Time out of cell was very limited, and most prisoners were only unlocked for one hour a day. Managers were preparing further improvements and if the prison gained approval to move into stage two of the national recovery plan (see Glossary of terms) the regime would be significantly improved. However, there was no justification for the very limited time out of cell prisoners could access while the prison remained in stage three. It was positive that work had continued for about a third of the population in the kitchens and gardens and in wing work roles. However, many of the workshops and all the education classrooms remained closed. After an initial absence, the education provider was now distributing a wide range of in-cell workbooks, about 4,500 of   which had been completed. There had been more than 600 course completions by nearly 500 prisoners. Gym staff offered prisoners at least two circuit sessions a week and the library offered a limited outreach service for prisoners.

There was limited provision to help prisoners maintain contact with their friends and family. There were no in-cell telephones and prisoners could only access telephones on the landings during the hour they were unlocked. Staff did accommodate requests to make important calls at other times of the core day. For most prisoners, however, calls with children at school or adults who worked could only be made at the weekend. Despite the lack of in-cell phones the prison had not been prioritised for video calling technology, which had only been installed in August. It had been well received by prisoners who had used the service. Social visits had been reinstated but restrictions had significantly reduced demand.

The offender management unit (OMU) had benefited from stable leadership since the last inspection and had worked hard to ensure that nearly all prisoners had an up-to-date assessment of risk and a sentence plan. Offender management work was focused on timebound events such as release, re-categorisation and parole. Face-to-face contact with prison offender managers (POMs) was limited for most prisoners and this was compounded by the lack of key worker support. Delivery of offending behaviour interventions was very limited and the programmes needed by many prisoners were not offered at Dartmoor. Transfers to other prisons had almost ceased during the pandemic and moves to category D prisons had only recently started to reduce the increasing number of prisoners suitable for open conditions. The low number of progressive moves was not helped by the lack of consistent staffing for the observation, classification and allocation (OCA) (see Glossary of terms) function.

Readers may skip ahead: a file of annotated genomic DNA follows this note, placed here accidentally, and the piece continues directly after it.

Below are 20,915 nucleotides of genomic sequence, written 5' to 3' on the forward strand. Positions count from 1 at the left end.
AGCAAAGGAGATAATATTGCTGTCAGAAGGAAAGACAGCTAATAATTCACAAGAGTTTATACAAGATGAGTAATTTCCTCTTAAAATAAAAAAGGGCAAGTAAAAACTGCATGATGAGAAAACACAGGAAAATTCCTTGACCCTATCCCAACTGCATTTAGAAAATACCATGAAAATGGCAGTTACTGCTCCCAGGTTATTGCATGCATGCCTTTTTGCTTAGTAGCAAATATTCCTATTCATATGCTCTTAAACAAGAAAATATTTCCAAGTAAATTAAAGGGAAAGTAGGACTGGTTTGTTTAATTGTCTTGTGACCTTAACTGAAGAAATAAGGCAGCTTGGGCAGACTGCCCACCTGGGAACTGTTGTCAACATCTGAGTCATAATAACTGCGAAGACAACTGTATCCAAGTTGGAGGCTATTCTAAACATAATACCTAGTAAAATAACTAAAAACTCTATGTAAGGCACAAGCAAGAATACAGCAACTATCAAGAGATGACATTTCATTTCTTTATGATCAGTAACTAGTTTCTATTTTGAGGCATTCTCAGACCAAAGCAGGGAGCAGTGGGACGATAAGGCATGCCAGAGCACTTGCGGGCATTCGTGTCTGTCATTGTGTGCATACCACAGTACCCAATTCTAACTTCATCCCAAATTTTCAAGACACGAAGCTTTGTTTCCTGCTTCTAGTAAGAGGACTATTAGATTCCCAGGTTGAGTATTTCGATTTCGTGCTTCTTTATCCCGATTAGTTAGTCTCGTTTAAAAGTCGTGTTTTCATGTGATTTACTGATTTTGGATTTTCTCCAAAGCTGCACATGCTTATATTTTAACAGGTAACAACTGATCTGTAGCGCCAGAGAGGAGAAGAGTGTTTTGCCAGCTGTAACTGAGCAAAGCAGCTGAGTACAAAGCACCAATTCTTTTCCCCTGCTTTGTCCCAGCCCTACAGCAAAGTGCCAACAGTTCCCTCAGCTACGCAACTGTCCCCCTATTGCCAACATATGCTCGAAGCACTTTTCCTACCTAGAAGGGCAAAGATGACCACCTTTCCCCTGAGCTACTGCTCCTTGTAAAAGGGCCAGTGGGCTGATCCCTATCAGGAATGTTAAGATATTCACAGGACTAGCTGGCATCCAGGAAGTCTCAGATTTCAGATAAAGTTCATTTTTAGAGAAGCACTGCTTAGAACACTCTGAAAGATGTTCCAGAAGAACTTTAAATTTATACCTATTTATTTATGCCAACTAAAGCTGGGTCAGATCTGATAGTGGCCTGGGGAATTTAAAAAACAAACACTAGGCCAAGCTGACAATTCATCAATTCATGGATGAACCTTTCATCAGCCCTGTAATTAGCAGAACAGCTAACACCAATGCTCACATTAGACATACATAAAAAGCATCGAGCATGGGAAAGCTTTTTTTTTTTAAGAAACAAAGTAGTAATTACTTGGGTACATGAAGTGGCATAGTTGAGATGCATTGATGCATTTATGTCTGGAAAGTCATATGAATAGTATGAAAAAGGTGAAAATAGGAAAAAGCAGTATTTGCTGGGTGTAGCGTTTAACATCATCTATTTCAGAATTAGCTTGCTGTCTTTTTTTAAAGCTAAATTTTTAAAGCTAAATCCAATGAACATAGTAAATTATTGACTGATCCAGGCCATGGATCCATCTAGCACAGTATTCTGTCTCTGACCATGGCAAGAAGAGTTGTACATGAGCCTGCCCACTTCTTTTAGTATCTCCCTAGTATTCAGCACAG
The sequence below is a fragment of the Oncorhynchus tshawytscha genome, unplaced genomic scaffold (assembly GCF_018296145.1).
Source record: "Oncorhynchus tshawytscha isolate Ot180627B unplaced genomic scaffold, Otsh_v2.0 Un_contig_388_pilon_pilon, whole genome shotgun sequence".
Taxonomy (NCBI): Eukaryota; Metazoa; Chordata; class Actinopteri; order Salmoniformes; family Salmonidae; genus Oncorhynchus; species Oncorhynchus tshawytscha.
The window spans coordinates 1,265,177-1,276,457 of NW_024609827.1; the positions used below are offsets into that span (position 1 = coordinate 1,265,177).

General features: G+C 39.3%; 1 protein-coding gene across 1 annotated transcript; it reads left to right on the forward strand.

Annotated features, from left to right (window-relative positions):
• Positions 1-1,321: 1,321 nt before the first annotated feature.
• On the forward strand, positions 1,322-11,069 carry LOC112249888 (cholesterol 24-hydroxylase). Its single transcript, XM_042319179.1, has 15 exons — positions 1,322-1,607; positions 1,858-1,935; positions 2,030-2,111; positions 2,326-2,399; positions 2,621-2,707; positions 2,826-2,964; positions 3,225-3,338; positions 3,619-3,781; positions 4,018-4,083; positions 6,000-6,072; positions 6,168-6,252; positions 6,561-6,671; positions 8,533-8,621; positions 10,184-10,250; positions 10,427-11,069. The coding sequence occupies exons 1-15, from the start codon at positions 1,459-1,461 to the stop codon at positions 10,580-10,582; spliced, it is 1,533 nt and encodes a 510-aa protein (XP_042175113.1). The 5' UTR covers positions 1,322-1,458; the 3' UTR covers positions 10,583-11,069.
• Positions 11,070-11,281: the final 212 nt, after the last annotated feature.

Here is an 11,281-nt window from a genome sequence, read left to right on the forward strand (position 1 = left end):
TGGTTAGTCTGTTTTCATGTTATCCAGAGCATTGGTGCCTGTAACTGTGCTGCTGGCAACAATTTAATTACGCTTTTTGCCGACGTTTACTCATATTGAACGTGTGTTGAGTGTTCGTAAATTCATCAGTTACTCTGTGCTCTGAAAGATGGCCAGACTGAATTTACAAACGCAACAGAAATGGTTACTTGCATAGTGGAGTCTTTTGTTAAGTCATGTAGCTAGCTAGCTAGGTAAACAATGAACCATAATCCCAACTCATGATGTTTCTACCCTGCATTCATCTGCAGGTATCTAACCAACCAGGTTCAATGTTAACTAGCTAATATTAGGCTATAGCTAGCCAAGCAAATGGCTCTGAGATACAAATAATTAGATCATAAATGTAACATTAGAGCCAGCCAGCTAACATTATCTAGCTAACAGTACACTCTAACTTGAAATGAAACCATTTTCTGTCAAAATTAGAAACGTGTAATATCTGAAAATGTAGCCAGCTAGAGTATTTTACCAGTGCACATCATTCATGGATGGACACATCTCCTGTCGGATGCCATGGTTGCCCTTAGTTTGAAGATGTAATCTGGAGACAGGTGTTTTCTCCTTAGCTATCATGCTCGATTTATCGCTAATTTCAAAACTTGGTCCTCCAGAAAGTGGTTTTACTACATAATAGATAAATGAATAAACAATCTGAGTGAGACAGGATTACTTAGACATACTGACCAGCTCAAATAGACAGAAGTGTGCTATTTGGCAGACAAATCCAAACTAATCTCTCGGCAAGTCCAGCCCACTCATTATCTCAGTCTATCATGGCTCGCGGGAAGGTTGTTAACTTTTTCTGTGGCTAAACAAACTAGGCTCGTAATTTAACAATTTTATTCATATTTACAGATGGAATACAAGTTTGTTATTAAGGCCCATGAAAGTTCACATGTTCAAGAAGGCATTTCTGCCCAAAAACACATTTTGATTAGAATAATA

Public protection measures were broadly sound and there were no backlogs in monitoring. It was concerning that four prisoners had been released during the pandemic without confirmation of the level of their multi-agency public protection arrangements (MAPPA).

Dartmoor was not a designated resettlement prison but had released about 20 prisoners each month. Resettlement work diverted POMs from the offence-focused work that many of the population needed. On-site community rehabilitation company (CRC) resettlement provision had been introduced since the last inspection. The CRC was not providing face-to-face resettlement support, although records showed that contact was being made in good time for release and action was being taken to try to resolve accommodation and other issues. Despite this, eight prisoners released in the previous six months had not had accommodation to go to on their day of release and others had gone to transient accommodation.

Despite the planned closure, Dartmoor continues to hold more than 600 prisoners in accommodation and facilities that need significant investment to make them fit for purpose. Staff have been working under notice of closure for seven years with a predictable impact on morale. The pandemic has made a difficult situation worse. Managers had worked well to implement national guidance, which was positive, and the prison remained reasonably safe and respectful. However, there were significant shortfalls that needed addressing including the poor infrastructure, limited regime and the lack of equality and diversity provision.

Peter Clarke CVO OBE QPM
HM Chief Inspector of Prisons
October 2020

 Return to Dartmoor

 To read the full reports, go to the Ministry of Justice site or follow the links below:

  • HMP Dartmoor – report (395 kB), Report on a scrutiny visit to HMP Dartmoor by HM Chief Inspector of Prisons (22 and 29-30 September 2020)
  • HMP Dartmoor (639.72 kB), Report on an unannounced inspection of HMP Dartmoor (14–24 August 2017)
  • HMP Dartmoor, Unannounced inspection of HMP Dartmoor (2-13 December 2013)
  • HMP Dartmoor, An announced inspection of HMP Dartmoor (12 – 16 December 2011)
  • HMP Dartmoor, Unannounced full follow-up inspection of HMP Dartmoor (10-19 March 2010)
  • HMP Dartmoor, Announced inspection of HMP Dartmoor (11-15 February 2008)